Instilling corporate governance through the right structures
The world’s financial position is becoming more precarious. The failure to ring fence high-risk assets can cause contamination of other assets.
For example, falling values and tenancy defaults have triggered rigorous enforcement by some banks of loan covenants, resulting in the frequently inopportune forced sale of the assets pledged by way of security.
This is particularly true if basic precautions have not been taken, such as ensuring that assets are ring fenced structurally, for example using trusts and special purpose companies.
To the extent negotiable with a particular lender, limited recourse financing arrangements are prudent and preferable, whereas cross-collateralisation and guarantees should be avoided. However this alone will not necessarily protect the assets.
Governance within a family
Governance should also extend to within the family itself.
Family disputes commonly arise over the distribution of the wealth, investment selection, whether spouses of the bloodline are to be included in the business, etc.
The need for a family charter or written agreement between family members has never been more important. For example, this is often overlooked where a dominant entrepreneur has failed to consider the devolution of wealth after his or her demise.
Regulatory requirements – Making sure you are a step ahead
Governmental authorities are asking institutions and family offices to supply information on their clients. Part of the rationale for this is the need to capture greater tax revenues – which will in turn reduce state deficits.
Should the economic situation regress further, this pressure will only increase. Whilst tax compliance is essential, the need to maintain financial privacy must not be overlooked.
A well-advised ownership structure can meet both requirements. Similarly, the regulatory developments have had a marked impact on family offices.
Staying on top of these changes to avoid financial (or worse) penalties must now be considered as part of a day-to-day risk management strategy.
Recruiting the right people to manage a family office
The family office is typically born out of a wish to manage the assets of the individual or family using independent specialists who are employed directly by the family.
This in itself can pose certain risks. Retaining skilled personnel is commonly seen as the greatest challenge facing single family offices as individuals can easily feel disconnected from the rapidly changing investment environment.
Further, it is questionable whether their reporting is truly independent, given the inherent conflict of interest.
Having a team and the resources available comes with increasing costs. It is estimated that the cost of establishing a family office is in excess of $2m (Reference: book by Schwass, Hillerstrom, Kuck & Lief ‘Wise Wealth’, 2011 published by Palgrave Macmillan).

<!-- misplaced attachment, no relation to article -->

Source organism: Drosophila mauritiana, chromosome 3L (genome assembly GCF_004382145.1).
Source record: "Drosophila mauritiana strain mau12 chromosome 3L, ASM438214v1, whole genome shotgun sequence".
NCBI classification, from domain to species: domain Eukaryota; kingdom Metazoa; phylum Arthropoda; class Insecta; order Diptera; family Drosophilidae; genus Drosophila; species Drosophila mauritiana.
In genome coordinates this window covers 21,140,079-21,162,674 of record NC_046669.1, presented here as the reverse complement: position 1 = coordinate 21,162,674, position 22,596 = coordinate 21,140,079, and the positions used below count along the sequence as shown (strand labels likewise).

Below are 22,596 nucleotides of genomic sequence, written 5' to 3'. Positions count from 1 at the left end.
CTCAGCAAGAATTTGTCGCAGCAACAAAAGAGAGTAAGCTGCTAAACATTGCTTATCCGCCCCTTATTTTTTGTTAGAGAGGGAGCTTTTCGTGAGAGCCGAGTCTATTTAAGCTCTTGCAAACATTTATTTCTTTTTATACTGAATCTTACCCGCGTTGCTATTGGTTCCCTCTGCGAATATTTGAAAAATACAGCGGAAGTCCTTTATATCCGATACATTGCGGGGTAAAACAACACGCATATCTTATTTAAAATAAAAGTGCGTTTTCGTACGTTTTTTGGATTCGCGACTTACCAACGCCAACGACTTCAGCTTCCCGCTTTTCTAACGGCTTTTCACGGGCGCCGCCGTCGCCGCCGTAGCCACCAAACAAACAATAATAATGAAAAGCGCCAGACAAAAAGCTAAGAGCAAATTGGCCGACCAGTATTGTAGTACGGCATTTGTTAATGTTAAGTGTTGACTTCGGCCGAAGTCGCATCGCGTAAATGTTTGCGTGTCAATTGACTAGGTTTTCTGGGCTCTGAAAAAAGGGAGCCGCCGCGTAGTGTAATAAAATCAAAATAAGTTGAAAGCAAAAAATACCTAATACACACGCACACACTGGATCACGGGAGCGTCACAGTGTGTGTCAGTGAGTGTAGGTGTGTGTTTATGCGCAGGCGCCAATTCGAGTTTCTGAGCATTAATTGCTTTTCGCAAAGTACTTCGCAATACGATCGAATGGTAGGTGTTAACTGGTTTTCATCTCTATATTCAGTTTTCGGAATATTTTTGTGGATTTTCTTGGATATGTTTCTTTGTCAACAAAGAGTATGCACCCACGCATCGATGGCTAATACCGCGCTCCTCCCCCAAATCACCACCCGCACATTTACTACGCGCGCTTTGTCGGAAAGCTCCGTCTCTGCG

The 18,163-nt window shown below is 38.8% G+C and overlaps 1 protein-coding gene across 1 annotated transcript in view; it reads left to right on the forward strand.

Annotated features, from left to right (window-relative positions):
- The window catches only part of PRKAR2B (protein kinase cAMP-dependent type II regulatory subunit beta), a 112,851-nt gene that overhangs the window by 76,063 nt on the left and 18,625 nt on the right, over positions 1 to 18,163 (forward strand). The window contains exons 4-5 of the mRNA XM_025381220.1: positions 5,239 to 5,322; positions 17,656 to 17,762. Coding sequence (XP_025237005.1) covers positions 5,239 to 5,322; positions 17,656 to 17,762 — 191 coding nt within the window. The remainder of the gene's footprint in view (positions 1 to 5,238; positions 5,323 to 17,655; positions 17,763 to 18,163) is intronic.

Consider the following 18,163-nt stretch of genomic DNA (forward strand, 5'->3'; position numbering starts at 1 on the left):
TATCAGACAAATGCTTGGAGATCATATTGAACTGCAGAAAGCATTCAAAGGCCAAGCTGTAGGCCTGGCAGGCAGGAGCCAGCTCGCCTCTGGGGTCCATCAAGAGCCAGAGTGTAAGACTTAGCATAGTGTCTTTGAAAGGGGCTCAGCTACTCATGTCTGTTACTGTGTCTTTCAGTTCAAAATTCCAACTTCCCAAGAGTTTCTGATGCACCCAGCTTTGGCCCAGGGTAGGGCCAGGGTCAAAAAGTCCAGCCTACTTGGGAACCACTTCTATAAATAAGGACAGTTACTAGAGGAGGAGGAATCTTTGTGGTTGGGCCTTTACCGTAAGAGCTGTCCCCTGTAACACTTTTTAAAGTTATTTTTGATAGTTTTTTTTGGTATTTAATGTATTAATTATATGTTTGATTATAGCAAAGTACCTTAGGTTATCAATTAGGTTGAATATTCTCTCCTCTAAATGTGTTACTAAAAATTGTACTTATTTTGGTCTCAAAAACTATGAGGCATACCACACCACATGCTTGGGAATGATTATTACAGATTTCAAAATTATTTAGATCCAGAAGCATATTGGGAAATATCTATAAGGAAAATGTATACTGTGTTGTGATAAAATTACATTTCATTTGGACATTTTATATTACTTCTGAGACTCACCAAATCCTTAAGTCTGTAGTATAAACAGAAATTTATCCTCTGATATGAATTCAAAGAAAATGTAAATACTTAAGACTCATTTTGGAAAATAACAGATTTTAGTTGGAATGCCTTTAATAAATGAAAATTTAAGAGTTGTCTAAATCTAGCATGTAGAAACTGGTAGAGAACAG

Finding the right mix of correctly skilled staff, modern infrastructure, geographic location and effective outsourcing arrangements can be a challenge.
Family offices in a globalised world
Nowadays with families located around the globe, tax considerations are not limited to merely creating efficiencies; one also has to grapple with multi-jurisdictional ramifications and instances where relief under Double Taxation Agreements (DTAs) is not available.
Family offices need to co-ordinate the legislative requirements of all relevant countries so that the overall burden and reporting obligations of the family are minimised to the extent allowed by law.
In an environment where interest rates are so low, the cost of overlooking this very important aspect can quickly exceed the investment returns.
As a result, some families are changing their “business model” from in-house, single family office to external multi-family and virtual family offices. For families with net wealth of between $30m-400m a multi-family office approach may, at the very least, be more cost effective.
A choice between Family Office and Trusts
Selecting the right multi or virtual family office also comes with its own challenges. Finding a provider who recognizes the risks and adequately provides for them is essential.
The provider must understand the particular nuances and needs of the family and must not adopt a modular volume approach to their business. They must be able to be agile and proactive in the management of the affairs of the family. They must have a network of professional advisors, investment managers and concierge agents to provide independent advice and service. Most importantly they must understand the fiduciary responsibilities and the governance issues.
Families are recognizing that certain trustee companies are ideally placed to offer such family office services. After all, trusts and private trust companies by their very nature provide an excellent framework within which all these issues can be addressed.
However, finding the right trustee to take the helm is no simple task. It is critical that the trustee has the appropriate infrastructure to provide these enhanced services and is familiar with the unique requirements of a family office in order to help the family capably navigate their wealth throughout its voyage notwithstanding generational changes and hazards.
Those family offices that implement a more independent, professional and informed approach to such challenges will be the ones to emerge from the current financial crisis with the interests of the family safeguarded.
A robust corporate governance regime needs to be adopted in the administration of such vehicles.